Real Housewives of Orange County kid arrested for assault on a police officer among other things

'Real Housewives of Orange County' star Lindsey Knickerbocker mug shot

The daughter of former Real Housewives of Orange County star Tammy Knickerbocker is in big BIG trouble. Not only was Lindsey Knickerbocker charged with DUI last month in Orange County after hitting several parked cars and then fleeing the scene, she was also charged with battery — and that’s just the tip of the iceberg.

According to TMZ, Lindsey was caught by police on December 14 after eyewitnesses claimed that she hit several parked cars on Balboa Island. Lindsey then allegedly fled to a friend’s house nearby with the police following her. Once Lindsey and the officers arrived, a confrontation ensued and Lindsey reportedly punched one of the officers in the stomach.

'Real Housewives of Orange County' stars Lindsey Knickerbocker and Tammy Knickerbocker Air Party's 4th annual 'Halloween celebrity charity event' held at Viabian Los Angeles, California - 28.10.07

^ Lindsey Knickerbocker and Tammy Knickerbocker at Air Party’s 4th annual ‘Halloween celebrity charity event’ held at Viabian in Los Angeles, California. (Photo: Reggie Collier/ WENN)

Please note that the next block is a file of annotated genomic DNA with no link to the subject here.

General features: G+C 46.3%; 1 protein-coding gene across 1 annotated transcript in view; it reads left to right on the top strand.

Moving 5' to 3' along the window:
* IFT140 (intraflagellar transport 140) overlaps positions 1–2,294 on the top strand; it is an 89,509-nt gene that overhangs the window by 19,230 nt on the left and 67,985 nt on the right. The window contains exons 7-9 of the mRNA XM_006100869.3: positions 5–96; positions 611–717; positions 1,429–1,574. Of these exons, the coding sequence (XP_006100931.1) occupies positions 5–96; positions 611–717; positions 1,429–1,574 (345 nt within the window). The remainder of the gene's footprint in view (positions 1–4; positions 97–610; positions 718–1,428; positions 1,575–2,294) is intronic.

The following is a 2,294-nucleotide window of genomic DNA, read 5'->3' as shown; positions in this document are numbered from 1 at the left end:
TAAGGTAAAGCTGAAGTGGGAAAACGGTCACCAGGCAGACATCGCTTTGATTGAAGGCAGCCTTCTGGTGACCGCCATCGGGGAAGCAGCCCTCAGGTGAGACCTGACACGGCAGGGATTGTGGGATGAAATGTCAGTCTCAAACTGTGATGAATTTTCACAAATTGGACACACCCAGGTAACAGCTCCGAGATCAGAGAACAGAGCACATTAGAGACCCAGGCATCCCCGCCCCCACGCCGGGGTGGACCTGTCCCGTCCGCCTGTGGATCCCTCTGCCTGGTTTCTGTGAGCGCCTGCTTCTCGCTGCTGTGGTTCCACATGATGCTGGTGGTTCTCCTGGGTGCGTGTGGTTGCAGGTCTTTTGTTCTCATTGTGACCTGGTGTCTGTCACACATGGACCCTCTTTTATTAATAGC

Lindsey’s arrest is more shocking than the usual DUI arrest that we see — and not just because of the number of cars she hit or that she hit an officer. The most alarming part of the story is that Lindsey’s blood alchohol level was 0.32% which is a whopping four times the legal limit in most states.

As noted by Wikipedia*, having a blood alcohol level between 0.30-0.39 can result in severe central nervous system depression (which slows both breath and heart rate), unconsciousness, and even death (Amy Winehouse died from having 0.40 BAC.) It’s surprising that Lindsey was even able to get herself into a car  — let alone drive. Thank goodness no one got hurt.

Lindsey is due in court next month where she will face four charges stemming from the incident including DUI, driving with a blood alcohol content of .08 or higher, hit-and-run, and battery on an officer.

*For those of your laughing about Wikipedia, the information on Wikipedia’s chart about the Progressive Effects of Alcohol is gleaned from Alcohol’s Effects from Virginia Tech and Federal Aviation Regulation reported (CFR) 91.17: “Alcohol and Flying”.

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